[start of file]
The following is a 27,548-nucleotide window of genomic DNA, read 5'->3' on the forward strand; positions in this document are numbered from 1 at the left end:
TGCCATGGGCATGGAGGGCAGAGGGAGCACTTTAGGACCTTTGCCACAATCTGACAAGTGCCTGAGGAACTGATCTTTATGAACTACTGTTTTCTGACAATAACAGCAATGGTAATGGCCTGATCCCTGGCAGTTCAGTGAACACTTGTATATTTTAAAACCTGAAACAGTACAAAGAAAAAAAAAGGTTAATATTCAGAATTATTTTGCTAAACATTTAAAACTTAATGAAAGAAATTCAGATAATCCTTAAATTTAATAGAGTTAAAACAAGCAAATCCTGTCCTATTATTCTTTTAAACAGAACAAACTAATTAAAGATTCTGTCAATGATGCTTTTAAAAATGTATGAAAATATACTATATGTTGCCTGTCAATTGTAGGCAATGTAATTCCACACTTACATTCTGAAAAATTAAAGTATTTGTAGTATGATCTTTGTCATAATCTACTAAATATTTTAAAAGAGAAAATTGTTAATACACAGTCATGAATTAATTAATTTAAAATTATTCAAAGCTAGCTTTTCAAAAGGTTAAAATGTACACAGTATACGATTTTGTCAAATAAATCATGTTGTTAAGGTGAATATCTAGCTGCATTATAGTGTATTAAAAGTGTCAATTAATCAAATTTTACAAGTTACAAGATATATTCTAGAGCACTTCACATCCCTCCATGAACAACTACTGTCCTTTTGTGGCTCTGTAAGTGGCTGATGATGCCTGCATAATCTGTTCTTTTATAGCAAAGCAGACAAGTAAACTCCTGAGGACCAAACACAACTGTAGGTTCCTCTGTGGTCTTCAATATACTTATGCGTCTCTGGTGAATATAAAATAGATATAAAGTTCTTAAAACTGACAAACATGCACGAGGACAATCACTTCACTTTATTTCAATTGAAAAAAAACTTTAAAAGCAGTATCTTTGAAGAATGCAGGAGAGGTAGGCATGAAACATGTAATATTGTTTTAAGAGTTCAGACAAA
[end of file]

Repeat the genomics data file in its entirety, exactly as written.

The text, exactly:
The following is a 27,548-nucleotide window of genomic DNA, read 5'->3' on the forward strand; positions in this document are numbered from 1 at the left end:
TGCCATGGGCATGGAGGGCAGAGGGAGCACTTTAGGACCTTTGCCACAATCTGACAAGTGCCTGAGGAACTGATCTTTATGAACTACTGTTTTCTGACAATAACAGCAATGGTAATGGCCTGATCCCTGGCAGTTCAGTGAACACTTGTATATTTTAAAACCTGAAACAGTACAAAGAAAAAAAAAGGTTAATATTCAGAATTATTTTGCTAAACATTTAAAACTTAATGAAAGAAATTCAGATAATCCTTAAATTTAATAGAGTTAAAACAAGCAAATCCTGTCCTATTATTCTTTTAAACAGAACAAACTAATTAAAGATTCTGTCAATGATGCTTTTAAAAATGTATGAAAATATACTATATGTTGCCTGTCAATTGTAGGCAATGTAATTCCACACTTACATTCTGAAAAATTAAAGTATTTGTAGTATGATCTTTGTCATAATCTACTAAATATTTTAAAAGAGAAAATTGTTAATACACAGTCATGAATTAATTAATTTAAAATTATTCAAAGCTAGCTTTTCAAAAGGTTAAAATGTACACAGTATACGATTTTGTCAAATAAATCATGTTGTTAAGGTGAATATCTAGCTGCATTATAGTGTATTAAAAGTGTCAATTAATCAAATTTTACAAGTTACAAGATATATTCTAGAGCACTTCACATCCCTCCATGAACAACTACTGTCCTTTTGTGGCTCTGTAAGTGGCTGATGATGCCTGCATAATCTGTTCTTTTATAGCAAAGCAGACAAGTAAACTCCTGAGGACCAAACACAACTGTAGGTTCCTCTGTGGTCTTCAATATACTTATGCGTCTCTGGTGAATATAAAATAGATATAAAGTTCTTAAAACTGACAAACATGCACGAGGACAATCACTTCACTTTATTTCAATTGAAAAAAAACTTTAAAAGCAGTATCTTTGAAGAATGCAGGAGAGGTAGGCATGAAACATGTAATATTGTTTTAAGAGTTCAGACAAA